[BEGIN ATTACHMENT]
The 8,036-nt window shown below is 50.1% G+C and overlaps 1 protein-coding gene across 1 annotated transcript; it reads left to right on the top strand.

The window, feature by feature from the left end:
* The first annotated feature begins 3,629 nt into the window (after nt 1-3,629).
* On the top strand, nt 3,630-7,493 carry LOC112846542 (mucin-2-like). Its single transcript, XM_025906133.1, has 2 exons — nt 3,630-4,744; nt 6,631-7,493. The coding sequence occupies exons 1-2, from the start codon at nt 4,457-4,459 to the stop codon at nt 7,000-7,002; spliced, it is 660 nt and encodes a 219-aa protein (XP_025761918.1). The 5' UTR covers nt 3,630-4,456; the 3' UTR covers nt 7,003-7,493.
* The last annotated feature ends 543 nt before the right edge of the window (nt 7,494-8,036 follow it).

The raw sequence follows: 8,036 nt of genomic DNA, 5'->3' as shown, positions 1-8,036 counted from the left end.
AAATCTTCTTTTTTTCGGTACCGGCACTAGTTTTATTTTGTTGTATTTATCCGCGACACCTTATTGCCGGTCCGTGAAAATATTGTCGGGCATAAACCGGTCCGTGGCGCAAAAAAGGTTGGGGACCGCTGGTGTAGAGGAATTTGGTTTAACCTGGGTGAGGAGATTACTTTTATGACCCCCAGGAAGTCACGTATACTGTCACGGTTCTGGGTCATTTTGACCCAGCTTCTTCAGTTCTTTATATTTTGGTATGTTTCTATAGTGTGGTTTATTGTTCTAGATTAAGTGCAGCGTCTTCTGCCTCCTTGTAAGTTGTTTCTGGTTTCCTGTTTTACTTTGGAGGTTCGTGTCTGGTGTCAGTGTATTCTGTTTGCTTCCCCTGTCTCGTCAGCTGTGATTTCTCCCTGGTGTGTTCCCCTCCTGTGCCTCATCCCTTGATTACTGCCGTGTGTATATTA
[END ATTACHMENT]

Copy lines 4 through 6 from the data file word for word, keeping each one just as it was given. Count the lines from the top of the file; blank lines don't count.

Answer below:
* On the top strand, nt 3,630-7,493 carry LOC112846542 (mucin-2-like). Its single transcript, XM_025906133.1, has 2 exons — nt 3,630-4,744; nt 6,631-7,493. The coding sequence occupies exons 1-2, from the start codon at nt 4,457-4,459 to the stop codon at nt 7,000-7,002; spliced, it is 660 nt and encodes a 219-aa protein (XP_025761918.1). The 5' UTR covers nt 3,630-4,456; the 3' UTR covers nt 7,003-7,493.
* The last annotated feature ends 543 nt before the right edge of the window (nt 7,494-8,036 follow it).

The raw sequence follows: 8,036 nt of genomic DNA, 5'->3' as shown, positions 1-8,036 counted from the left end.